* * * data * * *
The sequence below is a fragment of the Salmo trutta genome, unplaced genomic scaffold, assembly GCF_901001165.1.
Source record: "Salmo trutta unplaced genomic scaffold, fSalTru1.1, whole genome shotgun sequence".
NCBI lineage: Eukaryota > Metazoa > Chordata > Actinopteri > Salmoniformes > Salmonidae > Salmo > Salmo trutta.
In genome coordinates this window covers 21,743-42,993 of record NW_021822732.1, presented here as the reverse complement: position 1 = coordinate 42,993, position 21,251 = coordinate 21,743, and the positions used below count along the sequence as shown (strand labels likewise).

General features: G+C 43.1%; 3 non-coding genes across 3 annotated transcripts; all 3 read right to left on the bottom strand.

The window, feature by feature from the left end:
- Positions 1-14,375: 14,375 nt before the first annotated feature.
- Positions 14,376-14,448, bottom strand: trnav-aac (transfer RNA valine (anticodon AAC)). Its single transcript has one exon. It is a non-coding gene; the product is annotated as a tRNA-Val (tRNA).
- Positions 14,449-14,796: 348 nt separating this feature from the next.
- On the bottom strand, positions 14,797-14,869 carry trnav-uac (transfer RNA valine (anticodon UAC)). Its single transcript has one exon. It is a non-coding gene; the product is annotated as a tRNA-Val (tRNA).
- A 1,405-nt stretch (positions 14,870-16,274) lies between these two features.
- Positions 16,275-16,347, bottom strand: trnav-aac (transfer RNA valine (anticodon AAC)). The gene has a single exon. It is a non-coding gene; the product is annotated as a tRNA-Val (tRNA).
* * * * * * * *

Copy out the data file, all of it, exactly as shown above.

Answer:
The sequence below is a fragment of the Salmo trutta genome, unplaced genomic scaffold, assembly GCF_901001165.1.
Source record: "Salmo trutta unplaced genomic scaffold, fSalTru1.1, whole genome shotgun sequence".
NCBI lineage: Eukaryota > Metazoa > Chordata > Actinopteri > Salmoniformes > Salmonidae > Salmo > Salmo trutta.
In genome coordinates this window covers 21,743-42,993 of record NW_021822732.1, presented here as the reverse complement: position 1 = coordinate 42,993, position 21,251 = coordinate 21,743, and the positions used below count along the sequence as shown (strand labels likewise).

General features: G+C 43.1%; 3 non-coding genes across 3 annotated transcripts; all 3 read right to left on the bottom strand.

The window, feature by feature from the left end:
- Positions 1-14,375: 14,375 nt before the first annotated feature.
- Positions 14,376-14,448, bottom strand: trnav-aac (transfer RNA valine (anticodon AAC)). Its single transcript has one exon. It is a non-coding gene; the product is annotated as a tRNA-Val (tRNA).
- Positions 14,449-14,796: 348 nt separating this feature from the next.
- On the bottom strand, positions 14,797-14,869 carry trnav-uac (transfer RNA valine (anticodon UAC)). Its single transcript has one exon. It is a non-coding gene; the product is annotated as a tRNA-Val (tRNA).
- A 1,405-nt stretch (positions 14,870-16,274) lies between these two features.
- Positions 16,275-16,347, bottom strand: trnav-aac (transfer RNA valine (anticodon AAC)). The gene has a single exon. It is a non-coding gene; the product is annotated as a tRNA-Val (tRNA).